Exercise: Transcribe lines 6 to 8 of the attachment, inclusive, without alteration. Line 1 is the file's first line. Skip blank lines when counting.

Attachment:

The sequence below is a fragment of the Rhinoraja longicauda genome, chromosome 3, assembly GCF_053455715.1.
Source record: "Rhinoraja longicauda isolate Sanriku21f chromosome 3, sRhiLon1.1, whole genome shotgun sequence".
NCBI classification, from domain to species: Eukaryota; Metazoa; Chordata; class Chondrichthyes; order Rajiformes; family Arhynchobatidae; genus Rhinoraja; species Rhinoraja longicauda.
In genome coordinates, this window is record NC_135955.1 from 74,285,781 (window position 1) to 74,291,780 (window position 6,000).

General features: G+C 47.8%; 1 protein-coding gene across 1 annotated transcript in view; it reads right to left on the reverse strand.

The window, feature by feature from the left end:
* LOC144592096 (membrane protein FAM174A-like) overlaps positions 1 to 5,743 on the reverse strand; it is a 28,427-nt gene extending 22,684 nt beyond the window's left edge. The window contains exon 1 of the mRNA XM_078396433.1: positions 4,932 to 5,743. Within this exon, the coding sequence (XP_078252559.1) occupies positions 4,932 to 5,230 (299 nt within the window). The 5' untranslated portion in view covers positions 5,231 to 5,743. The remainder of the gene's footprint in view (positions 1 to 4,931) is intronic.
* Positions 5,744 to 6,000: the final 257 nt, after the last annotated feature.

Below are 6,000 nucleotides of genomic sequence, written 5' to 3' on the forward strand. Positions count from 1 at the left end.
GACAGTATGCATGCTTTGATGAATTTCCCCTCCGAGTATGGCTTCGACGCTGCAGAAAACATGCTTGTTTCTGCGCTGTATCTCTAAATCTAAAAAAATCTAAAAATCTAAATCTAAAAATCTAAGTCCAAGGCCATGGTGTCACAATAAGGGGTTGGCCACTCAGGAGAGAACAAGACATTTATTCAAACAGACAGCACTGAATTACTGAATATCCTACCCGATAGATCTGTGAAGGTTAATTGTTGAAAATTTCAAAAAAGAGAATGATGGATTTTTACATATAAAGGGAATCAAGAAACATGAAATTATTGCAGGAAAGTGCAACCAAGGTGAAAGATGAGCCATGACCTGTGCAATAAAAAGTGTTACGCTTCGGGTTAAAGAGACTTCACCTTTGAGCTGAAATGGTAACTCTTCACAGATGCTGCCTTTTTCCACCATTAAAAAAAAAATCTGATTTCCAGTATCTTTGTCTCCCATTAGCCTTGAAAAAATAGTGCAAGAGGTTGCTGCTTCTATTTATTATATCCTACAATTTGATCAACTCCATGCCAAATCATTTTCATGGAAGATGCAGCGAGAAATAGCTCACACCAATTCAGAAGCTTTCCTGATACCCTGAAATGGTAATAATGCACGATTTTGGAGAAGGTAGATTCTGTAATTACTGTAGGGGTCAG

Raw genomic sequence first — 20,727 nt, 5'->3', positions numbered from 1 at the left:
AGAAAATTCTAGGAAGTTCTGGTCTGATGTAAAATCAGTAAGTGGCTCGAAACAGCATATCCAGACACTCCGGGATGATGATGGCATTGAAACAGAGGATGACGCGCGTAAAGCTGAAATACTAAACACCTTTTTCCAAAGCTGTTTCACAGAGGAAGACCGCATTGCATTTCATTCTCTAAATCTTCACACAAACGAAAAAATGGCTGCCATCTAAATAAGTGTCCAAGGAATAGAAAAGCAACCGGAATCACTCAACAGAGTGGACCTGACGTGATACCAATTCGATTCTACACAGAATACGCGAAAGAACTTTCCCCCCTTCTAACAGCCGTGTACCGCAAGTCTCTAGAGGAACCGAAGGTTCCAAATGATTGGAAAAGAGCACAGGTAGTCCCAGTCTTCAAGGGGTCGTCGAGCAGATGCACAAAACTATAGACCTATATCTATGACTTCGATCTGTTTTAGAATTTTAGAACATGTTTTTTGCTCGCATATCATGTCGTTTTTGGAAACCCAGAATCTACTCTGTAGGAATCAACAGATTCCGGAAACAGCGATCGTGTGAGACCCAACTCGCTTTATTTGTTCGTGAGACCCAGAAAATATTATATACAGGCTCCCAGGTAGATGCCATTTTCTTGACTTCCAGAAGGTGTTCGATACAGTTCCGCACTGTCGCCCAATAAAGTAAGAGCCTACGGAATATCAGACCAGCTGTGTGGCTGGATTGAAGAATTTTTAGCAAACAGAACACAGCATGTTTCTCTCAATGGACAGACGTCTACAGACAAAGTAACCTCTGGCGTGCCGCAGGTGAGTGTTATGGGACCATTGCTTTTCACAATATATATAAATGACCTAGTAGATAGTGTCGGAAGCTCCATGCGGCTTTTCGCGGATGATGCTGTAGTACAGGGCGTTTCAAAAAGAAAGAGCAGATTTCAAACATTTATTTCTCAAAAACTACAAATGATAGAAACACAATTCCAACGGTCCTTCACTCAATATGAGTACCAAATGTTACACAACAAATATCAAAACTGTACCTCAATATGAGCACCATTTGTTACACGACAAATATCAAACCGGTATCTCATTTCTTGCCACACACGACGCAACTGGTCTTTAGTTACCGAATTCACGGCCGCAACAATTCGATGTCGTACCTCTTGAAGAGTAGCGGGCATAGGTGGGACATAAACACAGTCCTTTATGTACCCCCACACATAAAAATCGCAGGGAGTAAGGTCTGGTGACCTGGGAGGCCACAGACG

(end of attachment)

The window, feature by feature from the left end:
* LOC144592096 (membrane protein FAM174A-like) overlaps positions 1 to 5,743 on the reverse strand; it is a 28,427-nt gene extending 22,684 nt beyond the window's left edge. The window contains exon 1 of the mRNA XM_078396433.1: positions 4,932 to 5,743. Within this exon, the coding sequence (XP_078252559.1) occupies positions 4,932 to 5,230 (299 nt within the window). The 5' untranslated portion in view covers positions 5,231 to 5,743. The remainder of the gene's footprint in view (positions 1 to 4,931) is intronic.
* Positions 5,744 to 6,000: the final 257 nt, after the last annotated feature.